Clean up TLS 1.3 handback logic.

There's no need to treat the 1-RTT and 0-RTT handback flows differently.
This aligns the 1-RTT handback with the 0-RTT point. This consistently
installs the decryption keys in the state machine after handback rather
than while applying the handback.

Update-Note: This changes the serialization format for TLS 1.3 split
handshakes, which were only just added.

Change-Id: I0e109cb8d9ecd3c8658dfa26059cbe0139f82eed
Commit-Queue: David Benjamin <>
Reviewed-by: Matt Braithwaite <>
3 files changed
tree: a98185e47d028d0bbb081abb5664b97b32cf41d5
  1. .clang-format
  2. .github/
  3. .gitignore
  7. CMakeLists.txt
  15. codereview.settings
  16. crypto/
  17. decrepit/
  18. fuzz/
  19. go.mod
  20. include/
  21. sources.cmake
  22. ssl/
  23. third_party/
  24. tool/
  25. util/


BoringSSL is a fork of OpenSSL that is designed to meet Google's needs.

Although BoringSSL is an open source project, it is not intended for general use, as OpenSSL is. We don't recommend that third parties depend upon it. Doing so is likely to be frustrating because there are no guarantees of API or ABI stability.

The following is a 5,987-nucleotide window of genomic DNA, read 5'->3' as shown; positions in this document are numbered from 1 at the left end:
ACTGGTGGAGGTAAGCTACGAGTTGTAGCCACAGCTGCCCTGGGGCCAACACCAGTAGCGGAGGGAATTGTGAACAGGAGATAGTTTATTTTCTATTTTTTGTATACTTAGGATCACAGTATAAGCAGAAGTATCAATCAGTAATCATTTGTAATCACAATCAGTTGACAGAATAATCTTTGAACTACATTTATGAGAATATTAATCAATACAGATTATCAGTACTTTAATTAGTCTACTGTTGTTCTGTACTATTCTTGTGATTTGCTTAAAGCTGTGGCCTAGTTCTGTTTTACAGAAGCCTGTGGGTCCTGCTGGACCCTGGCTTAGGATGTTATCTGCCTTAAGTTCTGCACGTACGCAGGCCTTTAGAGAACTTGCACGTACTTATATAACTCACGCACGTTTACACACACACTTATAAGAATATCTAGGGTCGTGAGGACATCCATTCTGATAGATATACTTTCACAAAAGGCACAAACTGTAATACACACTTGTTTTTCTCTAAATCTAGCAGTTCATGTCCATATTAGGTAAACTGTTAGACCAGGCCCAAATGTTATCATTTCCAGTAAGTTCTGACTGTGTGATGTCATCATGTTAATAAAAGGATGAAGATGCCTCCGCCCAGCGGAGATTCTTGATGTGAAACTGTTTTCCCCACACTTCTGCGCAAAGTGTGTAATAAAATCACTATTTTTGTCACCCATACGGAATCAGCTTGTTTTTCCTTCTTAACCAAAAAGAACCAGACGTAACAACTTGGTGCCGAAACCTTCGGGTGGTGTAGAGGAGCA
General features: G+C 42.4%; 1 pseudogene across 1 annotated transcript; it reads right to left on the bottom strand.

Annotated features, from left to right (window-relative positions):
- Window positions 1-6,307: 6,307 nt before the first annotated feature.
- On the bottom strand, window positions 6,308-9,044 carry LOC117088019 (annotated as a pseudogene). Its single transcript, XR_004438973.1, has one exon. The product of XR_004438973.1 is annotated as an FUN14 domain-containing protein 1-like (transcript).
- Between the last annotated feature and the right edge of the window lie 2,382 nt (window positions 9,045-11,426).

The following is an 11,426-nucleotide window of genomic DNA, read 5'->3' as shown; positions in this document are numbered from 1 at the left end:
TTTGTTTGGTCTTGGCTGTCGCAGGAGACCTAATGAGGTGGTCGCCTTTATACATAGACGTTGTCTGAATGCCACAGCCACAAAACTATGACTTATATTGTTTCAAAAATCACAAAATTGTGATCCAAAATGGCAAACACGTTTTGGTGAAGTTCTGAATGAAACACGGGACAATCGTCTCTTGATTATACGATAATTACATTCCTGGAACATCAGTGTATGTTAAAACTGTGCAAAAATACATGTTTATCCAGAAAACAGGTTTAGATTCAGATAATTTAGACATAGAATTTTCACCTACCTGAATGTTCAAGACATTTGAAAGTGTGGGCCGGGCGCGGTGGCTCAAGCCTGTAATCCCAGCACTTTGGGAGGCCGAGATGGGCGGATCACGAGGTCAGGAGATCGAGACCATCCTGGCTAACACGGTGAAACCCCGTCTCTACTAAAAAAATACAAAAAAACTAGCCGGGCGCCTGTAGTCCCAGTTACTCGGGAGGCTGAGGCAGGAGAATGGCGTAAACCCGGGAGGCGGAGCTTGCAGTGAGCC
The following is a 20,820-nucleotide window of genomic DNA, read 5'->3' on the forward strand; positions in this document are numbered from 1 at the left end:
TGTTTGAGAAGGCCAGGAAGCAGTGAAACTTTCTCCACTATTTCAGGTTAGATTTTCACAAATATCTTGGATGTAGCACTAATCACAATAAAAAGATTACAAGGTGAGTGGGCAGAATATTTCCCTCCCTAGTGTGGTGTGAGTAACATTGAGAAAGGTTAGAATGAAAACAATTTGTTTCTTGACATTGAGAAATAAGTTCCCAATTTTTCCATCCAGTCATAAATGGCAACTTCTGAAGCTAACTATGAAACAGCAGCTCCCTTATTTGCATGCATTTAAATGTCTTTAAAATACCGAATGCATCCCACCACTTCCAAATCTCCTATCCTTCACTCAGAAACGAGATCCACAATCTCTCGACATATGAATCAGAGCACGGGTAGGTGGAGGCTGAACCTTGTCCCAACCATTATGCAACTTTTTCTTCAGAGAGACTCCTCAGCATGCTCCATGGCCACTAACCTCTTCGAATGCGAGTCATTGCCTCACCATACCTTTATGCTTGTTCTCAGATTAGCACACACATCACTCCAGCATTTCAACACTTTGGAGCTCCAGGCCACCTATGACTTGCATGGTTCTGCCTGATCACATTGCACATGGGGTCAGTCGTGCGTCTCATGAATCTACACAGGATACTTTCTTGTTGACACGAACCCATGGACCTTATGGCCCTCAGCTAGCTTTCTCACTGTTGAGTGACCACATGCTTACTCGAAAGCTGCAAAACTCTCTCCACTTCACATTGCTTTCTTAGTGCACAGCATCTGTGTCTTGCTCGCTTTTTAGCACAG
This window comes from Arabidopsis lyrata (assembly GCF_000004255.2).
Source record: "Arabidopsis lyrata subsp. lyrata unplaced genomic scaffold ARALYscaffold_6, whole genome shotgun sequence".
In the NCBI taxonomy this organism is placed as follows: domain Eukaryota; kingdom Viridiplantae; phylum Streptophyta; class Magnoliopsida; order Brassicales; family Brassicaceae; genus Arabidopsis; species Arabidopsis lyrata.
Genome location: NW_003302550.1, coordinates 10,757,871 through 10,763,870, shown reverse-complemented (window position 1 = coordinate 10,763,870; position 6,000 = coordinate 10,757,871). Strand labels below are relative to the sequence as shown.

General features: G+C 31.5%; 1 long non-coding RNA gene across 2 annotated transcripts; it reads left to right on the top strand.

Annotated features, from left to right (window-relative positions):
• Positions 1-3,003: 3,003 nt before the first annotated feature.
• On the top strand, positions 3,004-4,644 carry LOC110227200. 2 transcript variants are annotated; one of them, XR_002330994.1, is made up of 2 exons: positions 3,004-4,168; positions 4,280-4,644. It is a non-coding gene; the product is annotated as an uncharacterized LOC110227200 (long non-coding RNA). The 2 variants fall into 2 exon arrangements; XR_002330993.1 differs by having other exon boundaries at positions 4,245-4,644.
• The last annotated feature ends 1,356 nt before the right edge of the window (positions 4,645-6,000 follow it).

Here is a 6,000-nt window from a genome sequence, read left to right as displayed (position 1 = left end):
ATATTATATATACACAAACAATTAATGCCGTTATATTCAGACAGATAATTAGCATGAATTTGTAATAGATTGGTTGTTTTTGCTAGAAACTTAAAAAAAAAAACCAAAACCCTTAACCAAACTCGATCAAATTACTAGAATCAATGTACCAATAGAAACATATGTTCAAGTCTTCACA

Programs ship their own copies of BoringSSL when they use it and we update everything as needed when deciding to make API changes. This allows us to mostly avoid compromises in the name of compatibility. It works for us, but it may not work for you.

BoringSSL arose because Google used OpenSSL for many years in various ways and, over time, built up a large number of patches that were maintained while tracking upstream OpenSSL. As Google's product portfolio became more complex, more copies of OpenSSL sprung up and the effort involved in maintaining all these patches in multiple places was growing steadily.

Currently BoringSSL is the SSL library in Chrome/Chromium, Android (but it's not part of the NDK) and a number of other apps/programs.

Project links:

There are other files in this directory which might be helpful: